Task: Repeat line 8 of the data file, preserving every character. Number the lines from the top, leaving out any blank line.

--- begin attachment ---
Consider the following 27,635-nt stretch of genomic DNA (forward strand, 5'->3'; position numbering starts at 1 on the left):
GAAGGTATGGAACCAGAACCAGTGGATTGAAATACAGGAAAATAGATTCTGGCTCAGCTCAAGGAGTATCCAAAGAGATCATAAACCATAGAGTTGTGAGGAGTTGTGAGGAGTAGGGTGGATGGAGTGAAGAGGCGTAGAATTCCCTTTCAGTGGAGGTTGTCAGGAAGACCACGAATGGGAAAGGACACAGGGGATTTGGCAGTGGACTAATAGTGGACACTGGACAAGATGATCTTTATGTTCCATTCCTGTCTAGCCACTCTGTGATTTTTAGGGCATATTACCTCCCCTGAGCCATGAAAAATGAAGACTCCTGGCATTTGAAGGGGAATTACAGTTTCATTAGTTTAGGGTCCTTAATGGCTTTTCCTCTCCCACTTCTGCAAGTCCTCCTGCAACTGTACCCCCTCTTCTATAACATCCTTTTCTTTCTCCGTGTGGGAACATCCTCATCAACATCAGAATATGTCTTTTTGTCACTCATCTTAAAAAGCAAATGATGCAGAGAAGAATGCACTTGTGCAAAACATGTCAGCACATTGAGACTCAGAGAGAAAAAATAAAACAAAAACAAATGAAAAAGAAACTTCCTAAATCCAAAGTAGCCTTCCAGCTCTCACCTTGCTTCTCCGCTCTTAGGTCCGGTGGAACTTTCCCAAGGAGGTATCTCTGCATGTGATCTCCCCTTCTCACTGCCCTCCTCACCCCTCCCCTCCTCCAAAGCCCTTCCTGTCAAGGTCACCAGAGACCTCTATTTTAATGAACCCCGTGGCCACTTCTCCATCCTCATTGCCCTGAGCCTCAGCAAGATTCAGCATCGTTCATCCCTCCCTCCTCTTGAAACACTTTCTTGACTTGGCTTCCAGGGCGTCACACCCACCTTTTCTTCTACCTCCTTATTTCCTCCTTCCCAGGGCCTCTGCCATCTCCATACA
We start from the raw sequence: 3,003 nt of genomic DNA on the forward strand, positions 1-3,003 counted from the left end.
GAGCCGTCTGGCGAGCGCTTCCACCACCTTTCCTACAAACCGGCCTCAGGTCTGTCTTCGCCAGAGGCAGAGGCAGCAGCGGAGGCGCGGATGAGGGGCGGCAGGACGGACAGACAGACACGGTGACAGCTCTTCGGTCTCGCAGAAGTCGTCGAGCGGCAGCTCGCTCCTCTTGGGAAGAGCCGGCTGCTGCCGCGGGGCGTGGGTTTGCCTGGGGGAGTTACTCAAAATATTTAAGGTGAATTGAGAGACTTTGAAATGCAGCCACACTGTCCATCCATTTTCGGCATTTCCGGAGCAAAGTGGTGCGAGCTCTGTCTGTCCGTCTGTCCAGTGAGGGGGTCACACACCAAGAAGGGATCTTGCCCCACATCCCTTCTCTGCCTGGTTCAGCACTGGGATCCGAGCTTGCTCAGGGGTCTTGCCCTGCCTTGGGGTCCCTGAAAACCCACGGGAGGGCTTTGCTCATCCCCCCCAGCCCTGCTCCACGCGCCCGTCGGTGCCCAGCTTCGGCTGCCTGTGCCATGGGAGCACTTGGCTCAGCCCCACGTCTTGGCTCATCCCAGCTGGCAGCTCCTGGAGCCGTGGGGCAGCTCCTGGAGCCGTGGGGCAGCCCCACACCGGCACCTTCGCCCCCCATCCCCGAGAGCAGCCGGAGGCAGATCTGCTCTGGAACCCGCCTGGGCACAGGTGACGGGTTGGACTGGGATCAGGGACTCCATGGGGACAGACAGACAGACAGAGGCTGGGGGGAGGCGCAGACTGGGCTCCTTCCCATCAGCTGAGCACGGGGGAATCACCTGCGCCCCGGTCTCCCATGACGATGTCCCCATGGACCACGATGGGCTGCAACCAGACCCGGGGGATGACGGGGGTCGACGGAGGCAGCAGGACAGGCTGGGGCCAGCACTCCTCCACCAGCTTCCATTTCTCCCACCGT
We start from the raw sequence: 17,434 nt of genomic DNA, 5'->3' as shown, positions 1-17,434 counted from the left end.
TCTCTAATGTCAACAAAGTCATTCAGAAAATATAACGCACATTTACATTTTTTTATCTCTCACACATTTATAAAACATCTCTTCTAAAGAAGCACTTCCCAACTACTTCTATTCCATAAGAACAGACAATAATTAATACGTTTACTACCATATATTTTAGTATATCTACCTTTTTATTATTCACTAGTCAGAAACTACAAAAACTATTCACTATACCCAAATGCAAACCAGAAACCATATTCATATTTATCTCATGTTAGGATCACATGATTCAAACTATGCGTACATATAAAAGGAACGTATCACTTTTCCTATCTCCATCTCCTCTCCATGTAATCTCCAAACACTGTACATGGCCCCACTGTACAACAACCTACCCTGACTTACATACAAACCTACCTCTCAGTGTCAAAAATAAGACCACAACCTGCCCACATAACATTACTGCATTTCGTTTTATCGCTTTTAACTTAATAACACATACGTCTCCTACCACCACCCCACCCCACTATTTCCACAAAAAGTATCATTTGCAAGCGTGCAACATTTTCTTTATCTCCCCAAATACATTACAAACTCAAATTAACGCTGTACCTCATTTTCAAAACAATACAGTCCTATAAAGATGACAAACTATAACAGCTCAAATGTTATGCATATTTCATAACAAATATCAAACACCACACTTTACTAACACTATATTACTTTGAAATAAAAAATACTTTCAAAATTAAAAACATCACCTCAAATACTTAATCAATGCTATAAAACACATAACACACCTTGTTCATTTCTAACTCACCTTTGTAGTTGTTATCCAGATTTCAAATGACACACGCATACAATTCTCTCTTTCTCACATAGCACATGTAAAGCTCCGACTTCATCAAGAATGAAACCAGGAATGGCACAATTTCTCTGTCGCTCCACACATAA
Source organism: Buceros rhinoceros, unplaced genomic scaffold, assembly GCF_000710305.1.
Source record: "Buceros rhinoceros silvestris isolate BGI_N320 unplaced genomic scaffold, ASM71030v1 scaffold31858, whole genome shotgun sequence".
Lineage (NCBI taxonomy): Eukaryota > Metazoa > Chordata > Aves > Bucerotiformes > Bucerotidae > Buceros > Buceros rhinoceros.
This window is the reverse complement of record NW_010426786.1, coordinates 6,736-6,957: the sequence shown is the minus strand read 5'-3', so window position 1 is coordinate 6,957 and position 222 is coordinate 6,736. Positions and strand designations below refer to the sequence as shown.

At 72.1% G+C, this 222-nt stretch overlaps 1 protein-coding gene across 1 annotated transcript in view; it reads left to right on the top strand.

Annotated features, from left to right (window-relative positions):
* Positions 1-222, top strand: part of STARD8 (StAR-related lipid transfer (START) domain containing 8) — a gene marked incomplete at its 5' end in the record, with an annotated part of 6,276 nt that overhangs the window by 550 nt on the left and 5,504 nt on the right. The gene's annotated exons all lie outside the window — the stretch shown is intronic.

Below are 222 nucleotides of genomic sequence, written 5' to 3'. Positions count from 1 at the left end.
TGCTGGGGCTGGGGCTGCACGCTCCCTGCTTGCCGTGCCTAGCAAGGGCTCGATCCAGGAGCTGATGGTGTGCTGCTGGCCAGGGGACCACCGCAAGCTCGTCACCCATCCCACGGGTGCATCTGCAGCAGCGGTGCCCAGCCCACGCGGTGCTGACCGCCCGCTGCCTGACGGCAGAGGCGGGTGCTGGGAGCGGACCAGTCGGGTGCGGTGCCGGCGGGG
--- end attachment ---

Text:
Source record: "Buceros rhinoceros silvestris isolate BGI_N320 unplaced genomic scaffold, ASM71030v1 scaffold31858, whole genome shotgun sequence".